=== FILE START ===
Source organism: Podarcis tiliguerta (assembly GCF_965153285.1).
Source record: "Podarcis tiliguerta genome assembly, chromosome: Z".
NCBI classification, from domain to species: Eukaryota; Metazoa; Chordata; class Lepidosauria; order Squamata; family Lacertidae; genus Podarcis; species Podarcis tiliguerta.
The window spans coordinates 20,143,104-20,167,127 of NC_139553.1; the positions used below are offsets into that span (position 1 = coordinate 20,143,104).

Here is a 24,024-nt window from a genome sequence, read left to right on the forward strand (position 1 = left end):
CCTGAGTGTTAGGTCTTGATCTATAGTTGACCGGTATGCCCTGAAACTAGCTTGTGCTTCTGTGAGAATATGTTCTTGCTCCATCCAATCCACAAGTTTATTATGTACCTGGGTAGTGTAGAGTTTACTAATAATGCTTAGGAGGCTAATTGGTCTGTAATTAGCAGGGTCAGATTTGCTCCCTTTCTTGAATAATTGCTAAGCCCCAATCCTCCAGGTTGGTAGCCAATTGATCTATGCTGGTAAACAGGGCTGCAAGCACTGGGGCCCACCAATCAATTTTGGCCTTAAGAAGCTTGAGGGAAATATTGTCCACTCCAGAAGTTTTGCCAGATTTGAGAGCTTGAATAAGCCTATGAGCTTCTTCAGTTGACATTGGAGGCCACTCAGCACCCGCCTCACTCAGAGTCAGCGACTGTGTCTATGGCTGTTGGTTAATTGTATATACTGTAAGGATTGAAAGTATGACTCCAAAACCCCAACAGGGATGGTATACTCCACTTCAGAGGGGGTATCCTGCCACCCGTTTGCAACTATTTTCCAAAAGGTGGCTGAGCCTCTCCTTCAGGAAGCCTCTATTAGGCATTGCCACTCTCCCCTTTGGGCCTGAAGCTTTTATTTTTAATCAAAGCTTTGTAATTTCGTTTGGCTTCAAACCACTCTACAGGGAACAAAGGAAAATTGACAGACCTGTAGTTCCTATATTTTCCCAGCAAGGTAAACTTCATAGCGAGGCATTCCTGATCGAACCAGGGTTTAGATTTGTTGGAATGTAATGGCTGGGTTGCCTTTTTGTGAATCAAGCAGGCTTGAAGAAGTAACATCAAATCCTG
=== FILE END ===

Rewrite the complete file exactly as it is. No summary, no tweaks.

Source organism: Podarcis tiliguerta (assembly GCF_965153285.1).
Source record: "Podarcis tiliguerta genome assembly, chromosome: Z".
NCBI classification, from domain to species: Eukaryota; Metazoa; Chordata; class Lepidosauria; order Squamata; family Lacertidae; genus Podarcis; species Podarcis tiliguerta.
The window spans coordinates 20,143,104-20,167,127 of NC_139553.1; the positions used below are offsets into that span (position 1 = coordinate 20,143,104).

Here is a 24,024-nt window from a genome sequence, read left to right on the forward strand (position 1 = left end):
CCTGAGTGTTAGGTCTTGATCTATAGTTGACCGGTATGCCCTGAAACTAGCTTGTGCTTCTGTGAGAATATGTTCTTGCTCCATCCAATCCACAAGTTTATTATGTACCTGGGTAGTGTAGAGTTTACTAATAATGCTTAGGAGGCTAATTGGTCTGTAATTAGCAGGGTCAGATTTGCTCCCTTTCTTGAATAATTGCTAAGCCCCAATCCTCCAGGTTGGTAGCCAATTGATCTATGCTGGTAAACAGGGCTGCAAGCACTGGGGCCCACCAATCAATTTTGGCCTTAAGAAGCTTGAGGGAAATATTGTCCACTCCAGAAGTTTTGCCAGATTTGAGAGCTTGAATAAGCCTATGAGCTTCTTCAGTTGACATTGGAGGCCACTCAGCACCCGCCTCACTCAGAGTCAGCGACTGTGTCTATGGCTGTTGGTTAATTGTATATACTGTAAGGATTGAAAGTATGACTCCAAAACCCCAACAGGGATGGTATACTCCACTTCAGAGGGGGTATCCTGCCACCCGTTTGCAACTATTTTCCAAAAGGTGGCTGAGCCTCTCCTTCAGGAAGCCTCTATTAGGCATTGCCACTCTCCCCTTTGGGCCTGAAGCTTTTATTTTTAATCAAAGCTTTGTAATTTCGTTTGGCTTCAAACCACTCTACAGGGAACAAAGGAAAATTGACAGACCTGTAGTTCCTATATTTTCCCAGCAAGGTAAACTTCATAGCGAGGCATTCCTGATCGAACCAGGGTTTAGATTTGTTGGAATGTAATGGCTGGGTTGCCTTTTTGTGAATCAAGCAGGCTTGAAGAAGTAACATCAAATCCTG